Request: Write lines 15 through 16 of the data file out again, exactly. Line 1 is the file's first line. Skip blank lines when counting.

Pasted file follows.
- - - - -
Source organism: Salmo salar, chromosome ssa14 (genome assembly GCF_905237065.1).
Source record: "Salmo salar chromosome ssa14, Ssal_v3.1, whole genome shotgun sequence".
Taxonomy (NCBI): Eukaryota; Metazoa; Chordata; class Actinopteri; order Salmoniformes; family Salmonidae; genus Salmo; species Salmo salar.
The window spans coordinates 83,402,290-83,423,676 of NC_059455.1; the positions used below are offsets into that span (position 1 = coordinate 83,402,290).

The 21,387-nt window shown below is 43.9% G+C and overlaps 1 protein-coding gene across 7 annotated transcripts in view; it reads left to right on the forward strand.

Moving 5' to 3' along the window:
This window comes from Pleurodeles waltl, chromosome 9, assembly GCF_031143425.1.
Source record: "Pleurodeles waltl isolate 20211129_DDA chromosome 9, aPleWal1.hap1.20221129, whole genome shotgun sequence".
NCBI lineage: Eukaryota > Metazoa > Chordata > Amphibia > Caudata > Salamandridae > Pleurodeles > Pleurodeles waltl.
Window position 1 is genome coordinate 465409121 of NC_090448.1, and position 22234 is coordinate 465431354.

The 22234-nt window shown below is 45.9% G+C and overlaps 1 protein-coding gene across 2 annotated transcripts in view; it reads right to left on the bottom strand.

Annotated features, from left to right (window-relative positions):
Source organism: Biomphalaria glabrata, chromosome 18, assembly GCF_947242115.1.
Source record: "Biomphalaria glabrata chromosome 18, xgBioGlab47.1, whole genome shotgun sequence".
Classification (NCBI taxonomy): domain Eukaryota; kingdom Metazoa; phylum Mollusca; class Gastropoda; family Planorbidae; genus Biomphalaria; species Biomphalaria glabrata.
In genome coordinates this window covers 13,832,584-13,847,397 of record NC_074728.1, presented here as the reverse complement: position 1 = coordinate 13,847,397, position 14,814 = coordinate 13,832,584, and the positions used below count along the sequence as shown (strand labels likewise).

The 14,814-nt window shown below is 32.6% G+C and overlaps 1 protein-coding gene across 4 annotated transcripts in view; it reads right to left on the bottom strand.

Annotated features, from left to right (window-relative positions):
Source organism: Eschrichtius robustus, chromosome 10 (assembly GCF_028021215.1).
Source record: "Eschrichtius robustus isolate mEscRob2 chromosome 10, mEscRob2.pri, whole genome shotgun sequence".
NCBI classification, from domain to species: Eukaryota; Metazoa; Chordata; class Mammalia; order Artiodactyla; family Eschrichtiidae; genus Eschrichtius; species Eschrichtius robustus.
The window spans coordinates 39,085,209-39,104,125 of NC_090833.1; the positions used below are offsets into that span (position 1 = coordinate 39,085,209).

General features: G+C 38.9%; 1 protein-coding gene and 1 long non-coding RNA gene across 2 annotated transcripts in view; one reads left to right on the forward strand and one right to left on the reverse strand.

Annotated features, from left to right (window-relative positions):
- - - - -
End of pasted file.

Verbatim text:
Classification (NCBI taxonomy): domain Eukaryota; kingdom Metazoa; phylum Mollusca; class Gastropoda; family Planorbidae; genus Biomphalaria; species Biomphalaria glabrata.
In genome coordinates this window covers 13,832,584-13,847,397 of record NC_074728.1, presented here as the reverse complement: position 1 = coordinate 13,847,397, position 14,814 = coordinate 13,832,584, and the positions used below count along the sequence as shown (strand labels likewise).